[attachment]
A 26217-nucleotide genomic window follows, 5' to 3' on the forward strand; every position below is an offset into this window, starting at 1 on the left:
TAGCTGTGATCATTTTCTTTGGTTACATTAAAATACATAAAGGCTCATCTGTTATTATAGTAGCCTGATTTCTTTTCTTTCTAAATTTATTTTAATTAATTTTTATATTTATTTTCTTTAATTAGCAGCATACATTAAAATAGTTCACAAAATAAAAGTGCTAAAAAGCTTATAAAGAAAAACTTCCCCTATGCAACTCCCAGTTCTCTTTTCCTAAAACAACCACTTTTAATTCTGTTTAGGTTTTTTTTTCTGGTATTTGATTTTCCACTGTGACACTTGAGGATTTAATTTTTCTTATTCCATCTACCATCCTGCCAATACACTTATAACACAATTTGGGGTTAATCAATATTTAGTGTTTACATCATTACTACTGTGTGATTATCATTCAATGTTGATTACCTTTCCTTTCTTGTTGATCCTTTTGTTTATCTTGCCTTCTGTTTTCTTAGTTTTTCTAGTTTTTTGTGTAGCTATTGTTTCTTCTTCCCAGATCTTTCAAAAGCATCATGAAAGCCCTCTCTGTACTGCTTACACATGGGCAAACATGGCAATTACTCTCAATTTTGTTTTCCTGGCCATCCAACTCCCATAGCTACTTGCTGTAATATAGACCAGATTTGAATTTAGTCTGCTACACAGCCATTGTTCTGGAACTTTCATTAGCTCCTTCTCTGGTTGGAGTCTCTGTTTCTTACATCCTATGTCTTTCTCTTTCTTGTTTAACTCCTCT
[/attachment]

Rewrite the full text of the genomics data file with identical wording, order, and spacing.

A 26217-nucleotide genomic window follows, 5' to 3' on the forward strand; every position below is an offset into this window, starting at 1 on the left:
TAGCTGTGATCATTTTCTTTGGTTACATTAAAATACATAAAGGCTCATCTGTTATTATAGTAGCCTGATTTCTTTTCTTTCTAAATTTATTTTAATTAATTTTTATATTTATTTTCTTTAATTAGCAGCATACATTAAAATAGTTCACAAAATAAAAGTGCTAAAAAGCTTATAAAGAAAAACTTCCCCTATGCAACTCCCAGTTCTCTTTTCCTAAAACAACCACTTTTAATTCTGTTTAGGTTTTTTTTTCTGGTATTTGATTTTCCACTGTGACACTTGAGGATTTAATTTTTCTTATTCCATCTACCATCCTGCCAATACACTTATAACACAATTTGGGGTTAATCAATATTTAGTGTTTACATCATTACTACTGTGTGATTATCATTCAATGTTGATTACCTTTCCTTTCTTGTTGATCCTTTTGTTTATCTTGCCTTCTGTTTTCTTAGTTTTTCTAGTTTTTTGTGTAGCTATTGTTTCTTCTTCCCAGATCTTTCAAAAGCATCATGAAAGCCCTCTCTGTACTGCTTACACATGGGCAAACATGGCAATTACTCTCAATTTTGTTTTCCTGGCCATCCAACTCCCATAGCTACTTGCTGTAATATAGACCAGATTTGAATTTAGTCTGCTACACAGCCATTGTTCTGGAACTTTCATTAGCTCCTTCTCTGGTTGGAGTCTCTGTTTCTTACATCCTATGTCTTTCTCTTTCTTGTTTAACTCCTCT